Coming at you shouting obscenities - holding .....
Man coming at you in the dark shouting obscenities and carrying a chair leg like a club; What might you do?
Happened to a local LEO in my area. Here's the link \ story.
A Mobile County Sheriff's deputy shot and killed 31-year-old Channing Riordan in Wilmer on Sunday night after Riordan ran screaming toward the deputy in the dark, wielding a wooden chair leg, a spokeswoman for the Sheriff's Office said Monday.
It was the second time in four days that a Mobile County resident had been killed by a sheriff's deputy. On Thursday, Sgt. Paul Burch shot 18-year-old Robert Lucas in the Happy Hill community in north Mobile. Sheriff Sam Cochran said Lucas aimed a loaded gun at Burch, who was responding to a call about drug-related activity in Lucas' neighborhood.
Sheriff's Office representatives did not name the deputy involved in Sunday's shooting. The deputy has been placed on administrative assignment pending an investigation into the incident, spokeswoman Kate Johnson said.
At 9:26 p.m. Sunday, Riordan's wife, Regina, called authorities to their Wilmer residence. She said her husband had been drinking and doing drugs and was carrying a rifle and trying to put the couple's 7-year-old son, Zachary, in their truck and drive away, Johnson said.
Regina Riordan also said her husband had already damaged their property and a vehicle, Johnson said.
Talked to boy
Johnson said the deputy arrived at the Riordan's Waltman Road home at 9:32 p.m. The deputy saw Zachary in the driveway and started talking to the boy, Johnson said.
Channing Riordan then emerged from behind the house, Johnson said. He charged toward the deputy while shouting obscenities and holding the chair leg, she said.
The deputy fired two shots, she said. Riordan was pronounced dead at the scene by paramedics, Johnson said.
The deputy acted to defend both himself and the boy, Johnson said.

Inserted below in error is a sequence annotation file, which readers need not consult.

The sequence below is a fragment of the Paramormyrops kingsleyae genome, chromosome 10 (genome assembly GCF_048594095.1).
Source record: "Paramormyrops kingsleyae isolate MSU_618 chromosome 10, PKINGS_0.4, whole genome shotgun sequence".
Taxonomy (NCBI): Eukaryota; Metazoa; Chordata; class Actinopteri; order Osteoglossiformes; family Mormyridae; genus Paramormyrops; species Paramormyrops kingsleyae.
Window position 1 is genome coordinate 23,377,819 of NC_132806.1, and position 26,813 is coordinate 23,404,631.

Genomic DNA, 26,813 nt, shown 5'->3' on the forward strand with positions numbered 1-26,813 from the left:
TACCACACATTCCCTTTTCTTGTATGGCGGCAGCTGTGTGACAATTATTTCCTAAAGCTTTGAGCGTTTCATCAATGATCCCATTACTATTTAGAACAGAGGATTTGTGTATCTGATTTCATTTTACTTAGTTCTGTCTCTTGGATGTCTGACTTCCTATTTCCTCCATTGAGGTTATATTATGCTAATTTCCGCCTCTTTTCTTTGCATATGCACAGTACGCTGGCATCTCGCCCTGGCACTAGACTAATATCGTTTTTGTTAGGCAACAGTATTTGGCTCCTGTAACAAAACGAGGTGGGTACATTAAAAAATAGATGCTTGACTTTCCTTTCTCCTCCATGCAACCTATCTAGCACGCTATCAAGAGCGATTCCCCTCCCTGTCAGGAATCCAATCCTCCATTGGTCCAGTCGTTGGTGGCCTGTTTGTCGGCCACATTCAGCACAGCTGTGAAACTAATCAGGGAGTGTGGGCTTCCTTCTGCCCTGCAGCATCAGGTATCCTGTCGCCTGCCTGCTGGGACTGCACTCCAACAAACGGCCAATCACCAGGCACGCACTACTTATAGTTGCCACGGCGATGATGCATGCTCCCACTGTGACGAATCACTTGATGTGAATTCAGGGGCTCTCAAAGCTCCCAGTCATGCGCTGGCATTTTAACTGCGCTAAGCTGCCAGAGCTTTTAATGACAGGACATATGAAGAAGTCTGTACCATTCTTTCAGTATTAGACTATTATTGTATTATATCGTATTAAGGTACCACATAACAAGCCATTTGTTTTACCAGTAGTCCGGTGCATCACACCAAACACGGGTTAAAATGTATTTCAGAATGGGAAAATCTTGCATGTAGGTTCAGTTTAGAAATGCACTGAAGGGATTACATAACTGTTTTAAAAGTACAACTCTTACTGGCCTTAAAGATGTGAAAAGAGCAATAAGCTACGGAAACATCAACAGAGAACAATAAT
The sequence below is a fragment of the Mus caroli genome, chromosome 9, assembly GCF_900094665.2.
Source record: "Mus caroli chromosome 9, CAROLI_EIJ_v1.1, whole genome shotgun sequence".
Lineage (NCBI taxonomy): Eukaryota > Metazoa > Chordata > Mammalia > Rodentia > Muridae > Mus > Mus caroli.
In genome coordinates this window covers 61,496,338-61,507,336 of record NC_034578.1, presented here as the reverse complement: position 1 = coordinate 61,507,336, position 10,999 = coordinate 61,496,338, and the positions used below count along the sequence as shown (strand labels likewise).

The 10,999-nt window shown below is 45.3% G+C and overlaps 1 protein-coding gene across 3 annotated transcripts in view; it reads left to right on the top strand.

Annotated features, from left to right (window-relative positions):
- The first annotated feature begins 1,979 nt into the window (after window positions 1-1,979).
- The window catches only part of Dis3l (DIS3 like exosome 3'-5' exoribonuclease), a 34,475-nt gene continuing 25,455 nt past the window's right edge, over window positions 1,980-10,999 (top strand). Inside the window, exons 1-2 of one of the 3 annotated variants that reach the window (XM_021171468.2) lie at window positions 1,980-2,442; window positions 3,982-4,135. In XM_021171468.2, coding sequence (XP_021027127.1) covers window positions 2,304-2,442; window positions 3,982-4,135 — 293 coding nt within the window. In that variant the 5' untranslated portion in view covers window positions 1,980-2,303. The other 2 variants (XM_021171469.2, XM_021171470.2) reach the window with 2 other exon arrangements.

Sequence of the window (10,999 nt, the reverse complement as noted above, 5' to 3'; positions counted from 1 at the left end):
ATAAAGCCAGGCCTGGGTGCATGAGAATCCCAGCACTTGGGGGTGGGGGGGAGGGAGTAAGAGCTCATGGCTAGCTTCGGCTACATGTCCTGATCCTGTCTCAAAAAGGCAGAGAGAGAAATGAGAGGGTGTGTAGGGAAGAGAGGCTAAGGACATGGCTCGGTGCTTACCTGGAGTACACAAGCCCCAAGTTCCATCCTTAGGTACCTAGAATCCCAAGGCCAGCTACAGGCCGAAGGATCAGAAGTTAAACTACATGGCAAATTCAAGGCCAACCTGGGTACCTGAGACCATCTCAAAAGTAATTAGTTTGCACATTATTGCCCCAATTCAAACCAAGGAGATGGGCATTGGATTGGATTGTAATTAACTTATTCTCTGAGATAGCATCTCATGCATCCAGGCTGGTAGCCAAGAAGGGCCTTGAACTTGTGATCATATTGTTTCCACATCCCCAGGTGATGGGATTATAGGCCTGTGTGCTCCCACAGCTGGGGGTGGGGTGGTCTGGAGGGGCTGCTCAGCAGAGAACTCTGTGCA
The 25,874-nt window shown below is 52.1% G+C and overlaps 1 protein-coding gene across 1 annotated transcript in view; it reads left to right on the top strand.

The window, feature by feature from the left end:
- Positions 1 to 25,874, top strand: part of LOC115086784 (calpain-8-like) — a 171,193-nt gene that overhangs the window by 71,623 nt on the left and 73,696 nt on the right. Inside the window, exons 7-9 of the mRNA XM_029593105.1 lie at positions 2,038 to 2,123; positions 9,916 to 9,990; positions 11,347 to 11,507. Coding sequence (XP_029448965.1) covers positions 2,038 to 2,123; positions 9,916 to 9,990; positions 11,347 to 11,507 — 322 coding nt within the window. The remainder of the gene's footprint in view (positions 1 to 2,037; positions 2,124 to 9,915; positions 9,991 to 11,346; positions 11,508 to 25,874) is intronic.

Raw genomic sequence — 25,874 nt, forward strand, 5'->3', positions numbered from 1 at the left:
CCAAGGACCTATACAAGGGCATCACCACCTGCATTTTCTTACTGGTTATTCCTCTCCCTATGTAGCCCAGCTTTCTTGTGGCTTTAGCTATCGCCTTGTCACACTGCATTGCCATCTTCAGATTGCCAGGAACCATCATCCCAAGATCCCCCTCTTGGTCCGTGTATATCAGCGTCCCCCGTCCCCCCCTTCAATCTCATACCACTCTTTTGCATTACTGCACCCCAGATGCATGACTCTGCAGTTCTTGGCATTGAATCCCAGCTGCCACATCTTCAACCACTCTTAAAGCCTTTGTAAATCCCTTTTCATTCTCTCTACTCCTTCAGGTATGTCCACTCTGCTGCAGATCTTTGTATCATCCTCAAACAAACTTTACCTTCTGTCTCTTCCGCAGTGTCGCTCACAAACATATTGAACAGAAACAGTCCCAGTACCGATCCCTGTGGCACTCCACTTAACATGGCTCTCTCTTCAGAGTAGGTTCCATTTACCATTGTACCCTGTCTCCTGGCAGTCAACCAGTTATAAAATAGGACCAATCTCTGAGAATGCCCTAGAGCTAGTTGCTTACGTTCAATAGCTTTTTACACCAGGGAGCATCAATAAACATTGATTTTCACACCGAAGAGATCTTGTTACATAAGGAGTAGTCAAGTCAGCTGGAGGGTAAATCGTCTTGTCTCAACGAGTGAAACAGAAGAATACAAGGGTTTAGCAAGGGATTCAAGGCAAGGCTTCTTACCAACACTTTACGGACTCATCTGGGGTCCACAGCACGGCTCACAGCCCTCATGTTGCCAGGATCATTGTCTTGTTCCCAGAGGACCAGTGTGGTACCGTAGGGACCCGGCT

Mobile County District Attorney John Tyson Jr. visited the scene shortly after the shooting. The area was so dark that investigators had to turn on their car lights to see the scene, he said.
Tyson said the piece of wood was green, about 2 feet long and ½ inch thick.
He said that given the poor lighting and the fact that Riordan's wife had said her husband was carrying a rifle, the deputy could have mistaken the piece of wood for a firearm.
"It's in the dark, this guy is charging at the officer, shouting as he's coming toward the officer," Tyson said. "Yeah, you can bet your life that's a possibility."
Riordan pleaded guilty in 1996 to carrying a pistol without a permit, according to court records. In 1998, he pleaded guilty to driving under the influence of alcohol.
He also was charged in 1996 with second degree assault and second degree receiving stolen property, but both charges were later dropped, according court records.
Cochran said Monday that the fact that two deputy-involved shootings occurred within a week of each other was a coincidence.
"Our deputies are trained for these types of incidents, and though no deputy wants to fire a deadly weapon, deputies in the field must react to the actions of those they encounter,"